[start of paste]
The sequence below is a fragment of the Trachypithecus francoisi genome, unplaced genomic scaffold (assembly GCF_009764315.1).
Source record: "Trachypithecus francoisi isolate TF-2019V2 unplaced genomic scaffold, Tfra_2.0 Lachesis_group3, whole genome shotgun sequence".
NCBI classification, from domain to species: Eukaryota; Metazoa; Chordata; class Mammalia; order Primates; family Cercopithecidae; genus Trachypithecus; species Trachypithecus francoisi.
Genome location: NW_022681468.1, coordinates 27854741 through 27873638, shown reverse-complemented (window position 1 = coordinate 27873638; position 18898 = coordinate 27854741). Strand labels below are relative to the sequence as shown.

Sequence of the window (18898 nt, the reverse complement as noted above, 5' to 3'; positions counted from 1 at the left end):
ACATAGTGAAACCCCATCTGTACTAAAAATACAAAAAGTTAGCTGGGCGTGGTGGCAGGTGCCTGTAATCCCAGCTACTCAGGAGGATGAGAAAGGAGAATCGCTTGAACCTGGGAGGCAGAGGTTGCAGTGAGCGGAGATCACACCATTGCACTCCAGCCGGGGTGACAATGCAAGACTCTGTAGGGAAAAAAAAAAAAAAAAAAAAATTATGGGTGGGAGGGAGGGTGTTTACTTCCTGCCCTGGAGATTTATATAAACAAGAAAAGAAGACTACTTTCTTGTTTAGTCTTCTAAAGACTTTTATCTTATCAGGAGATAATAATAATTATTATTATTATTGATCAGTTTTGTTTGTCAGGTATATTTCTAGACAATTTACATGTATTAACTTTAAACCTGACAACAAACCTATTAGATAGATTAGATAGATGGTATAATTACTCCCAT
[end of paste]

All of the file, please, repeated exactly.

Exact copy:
The sequence below is a fragment of the Trachypithecus francoisi genome, unplaced genomic scaffold (assembly GCF_009764315.1).
Source record: "Trachypithecus francoisi isolate TF-2019V2 unplaced genomic scaffold, Tfra_2.0 Lachesis_group3, whole genome shotgun sequence".
NCBI classification, from domain to species: Eukaryota; Metazoa; Chordata; class Mammalia; order Primates; family Cercopithecidae; genus Trachypithecus; species Trachypithecus francoisi.
Genome location: NW_022681468.1, coordinates 27854741 through 27873638, shown reverse-complemented (window position 1 = coordinate 27873638; position 18898 = coordinate 27854741). Strand labels below are relative to the sequence as shown.

Sequence of the window (18898 nt, the reverse complement as noted above, 5' to 3'; positions counted from 1 at the left end):
ACATAGTGAAACCCCATCTGTACTAAAAATACAAAAAGTTAGCTGGGCGTGGTGGCAGGTGCCTGTAATCCCAGCTACTCAGGAGGATGAGAAAGGAGAATCGCTTGAACCTGGGAGGCAGAGGTTGCAGTGAGCGGAGATCACACCATTGCACTCCAGCCGGGGTGACAATGCAAGACTCTGTAGGGAAAAAAAAAAAAAAAAAAAAATTATGGGTGGGAGGGAGGGTGTTTACTTCCTGCCCTGGAGATTTATATAAACAAGAAAAGAAGACTACTTTCTTGTTTAGTCTTCTAAAGACTTTTATCTTATCAGGAGATAATAATAATTATTATTATTATTGATCAGTTTTGTTTGTCAGGTATATTTCTAGACAATTTACATGTATTAACTTTAAACCTGACAACAAACCTATTAGATAGATTAGATAGATGGTATAATTACTCCCAT